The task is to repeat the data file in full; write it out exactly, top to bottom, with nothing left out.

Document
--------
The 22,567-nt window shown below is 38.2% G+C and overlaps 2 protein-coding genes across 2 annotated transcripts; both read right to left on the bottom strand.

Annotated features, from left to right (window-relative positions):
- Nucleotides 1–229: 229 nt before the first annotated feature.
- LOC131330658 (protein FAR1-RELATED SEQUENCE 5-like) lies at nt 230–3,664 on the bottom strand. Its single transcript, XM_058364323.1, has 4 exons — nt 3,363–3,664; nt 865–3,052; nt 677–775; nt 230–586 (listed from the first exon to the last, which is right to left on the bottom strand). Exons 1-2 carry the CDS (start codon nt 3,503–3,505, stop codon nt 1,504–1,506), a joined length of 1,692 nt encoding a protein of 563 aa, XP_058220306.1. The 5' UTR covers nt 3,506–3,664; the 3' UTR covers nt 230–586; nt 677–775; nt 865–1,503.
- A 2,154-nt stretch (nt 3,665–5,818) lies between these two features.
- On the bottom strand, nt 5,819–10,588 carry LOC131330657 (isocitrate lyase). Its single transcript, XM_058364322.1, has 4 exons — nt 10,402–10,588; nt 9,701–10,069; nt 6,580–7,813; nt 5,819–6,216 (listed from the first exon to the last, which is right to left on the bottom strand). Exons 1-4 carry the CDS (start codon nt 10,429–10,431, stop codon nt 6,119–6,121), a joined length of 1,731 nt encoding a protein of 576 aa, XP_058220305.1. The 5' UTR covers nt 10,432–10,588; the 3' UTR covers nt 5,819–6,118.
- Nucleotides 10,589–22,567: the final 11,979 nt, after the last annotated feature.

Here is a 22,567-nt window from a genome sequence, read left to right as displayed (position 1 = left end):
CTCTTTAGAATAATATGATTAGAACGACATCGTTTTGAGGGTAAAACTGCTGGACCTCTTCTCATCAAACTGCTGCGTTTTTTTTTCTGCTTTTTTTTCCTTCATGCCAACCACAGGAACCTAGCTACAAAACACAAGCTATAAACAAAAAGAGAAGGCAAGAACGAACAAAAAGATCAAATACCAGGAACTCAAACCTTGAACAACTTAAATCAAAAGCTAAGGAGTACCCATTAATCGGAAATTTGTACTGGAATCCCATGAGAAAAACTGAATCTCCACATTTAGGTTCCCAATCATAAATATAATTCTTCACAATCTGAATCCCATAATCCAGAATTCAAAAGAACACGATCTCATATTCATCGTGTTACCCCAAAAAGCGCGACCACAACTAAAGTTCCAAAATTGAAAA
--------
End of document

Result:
The 22,567-nt window shown below is 38.2% G+C and overlaps 2 protein-coding genes across 2 annotated transcripts; both read right to left on the bottom strand.

Annotated features, from left to right (window-relative positions):
- Nucleotides 1–229: 229 nt before the first annotated feature.
- LOC131330658 (protein FAR1-RELATED SEQUENCE 5-like) lies at nt 230–3,664 on the bottom strand. Its single transcript, XM_058364323.1, has 4 exons — nt 3,363–3,664; nt 865–3,052; nt 677–775; nt 230–586 (listed from the first exon to the last, which is right to left on the bottom strand). Exons 1-2 carry the CDS (start codon nt 3,503–3,505, stop codon nt 1,504–1,506), a joined length of 1,692 nt encoding a protein of 563 aa, XP_058220306.1. The 5' UTR covers nt 3,506–3,664; the 3' UTR covers nt 230–586; nt 677–775; nt 865–1,503.
- A 2,154-nt stretch (nt 3,665–5,818) lies between these two features.
- On the bottom strand, nt 5,819–10,588 carry LOC131330657 (isocitrate lyase). Its single transcript, XM_058364322.1, has 4 exons — nt 10,402–10,588; nt 9,701–10,069; nt 6,580–7,813; nt 5,819–6,216 (listed from the first exon to the last, which is right to left on the bottom strand). Exons 1-4 carry the CDS (start codon nt 10,429–10,431, stop codon nt 6,119–6,121), a joined length of 1,731 nt encoding a protein of 576 aa, XP_058220305.1. The 5' UTR covers nt 10,432–10,588; the 3' UTR covers nt 5,819–6,118.
- Nucleotides 10,589–22,567: the final 11,979 nt, after the last annotated feature.

Here is a 22,567-nt window from a genome sequence, read left to right as displayed (position 1 = left end):
CTCTTTAGAATAATATGATTAGAACGACATCGTTTTGAGGGTAAAACTGCTGGACCTCTTCTCATCAAACTGCTGCGTTTTTTTTTCTGCTTTTTTTTCCTTCATGCCAACCACAGGAACCTAGCTACAAAACACAAGCTATAAACAAAAAGAGAAGGCAAGAACGAACAAAAAGATCAAATACCAGGAACTCAAACCTTGAACAACTTAAATCAAAAGCTAAGGAGTACCCATTAATCGGAAATTTGTACTGGAATCCCATGAGAAAAACTGAATCTCCACATTTAGGTTCCCAATCATAAATATAATTCTTCACAATCTGAATCCCATAATCCAGAATTCAAAAGAACACGATCTCATATTCATCGTGTTACCCCAAAAAGCGCGACCACAACTAAAGTTCCAAAATTGAAAA